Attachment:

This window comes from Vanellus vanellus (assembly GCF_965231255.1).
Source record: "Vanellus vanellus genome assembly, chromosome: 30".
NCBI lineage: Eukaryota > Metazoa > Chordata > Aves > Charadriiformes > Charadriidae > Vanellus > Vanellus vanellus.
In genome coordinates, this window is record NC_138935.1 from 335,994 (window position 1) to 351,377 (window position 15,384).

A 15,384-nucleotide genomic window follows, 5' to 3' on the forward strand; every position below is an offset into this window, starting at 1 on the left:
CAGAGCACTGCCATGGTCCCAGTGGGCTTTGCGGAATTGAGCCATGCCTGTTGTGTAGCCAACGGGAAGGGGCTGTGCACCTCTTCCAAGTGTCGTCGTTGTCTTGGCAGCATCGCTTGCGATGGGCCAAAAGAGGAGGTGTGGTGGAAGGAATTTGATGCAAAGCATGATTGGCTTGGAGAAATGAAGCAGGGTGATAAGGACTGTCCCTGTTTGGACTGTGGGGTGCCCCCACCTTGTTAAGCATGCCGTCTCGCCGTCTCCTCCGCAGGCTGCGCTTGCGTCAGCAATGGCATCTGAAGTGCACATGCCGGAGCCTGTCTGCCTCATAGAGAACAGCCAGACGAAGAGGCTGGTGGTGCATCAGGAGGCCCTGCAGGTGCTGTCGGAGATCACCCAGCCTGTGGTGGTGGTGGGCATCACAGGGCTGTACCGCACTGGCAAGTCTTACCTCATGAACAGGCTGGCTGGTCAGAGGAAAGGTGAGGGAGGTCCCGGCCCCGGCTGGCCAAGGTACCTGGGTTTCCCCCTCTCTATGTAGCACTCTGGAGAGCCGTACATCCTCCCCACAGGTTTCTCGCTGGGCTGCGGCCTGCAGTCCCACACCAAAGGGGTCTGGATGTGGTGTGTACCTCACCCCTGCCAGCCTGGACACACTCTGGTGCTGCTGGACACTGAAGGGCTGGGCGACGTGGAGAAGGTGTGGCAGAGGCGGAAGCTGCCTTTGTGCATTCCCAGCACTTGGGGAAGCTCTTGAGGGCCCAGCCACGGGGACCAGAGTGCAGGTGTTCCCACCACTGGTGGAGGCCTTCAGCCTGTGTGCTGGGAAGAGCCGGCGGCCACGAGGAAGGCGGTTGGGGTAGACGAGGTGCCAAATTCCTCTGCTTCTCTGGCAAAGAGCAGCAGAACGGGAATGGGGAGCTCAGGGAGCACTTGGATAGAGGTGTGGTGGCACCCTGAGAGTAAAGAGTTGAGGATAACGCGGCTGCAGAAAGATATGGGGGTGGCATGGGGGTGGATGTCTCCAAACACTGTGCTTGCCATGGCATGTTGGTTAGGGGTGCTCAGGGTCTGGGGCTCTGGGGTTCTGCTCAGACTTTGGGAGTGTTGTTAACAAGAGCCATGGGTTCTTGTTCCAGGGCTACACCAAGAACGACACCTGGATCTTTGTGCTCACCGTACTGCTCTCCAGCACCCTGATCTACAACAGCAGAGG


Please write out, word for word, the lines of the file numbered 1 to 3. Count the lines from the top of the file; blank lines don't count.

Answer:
This window comes from Vanellus vanellus (assembly GCF_965231255.1).
Source record: "Vanellus vanellus genome assembly, chromosome: 30".
NCBI lineage: Eukaryota > Metazoa > Chordata > Aves > Charadriiformes > Charadriidae > Vanellus > Vanellus vanellus.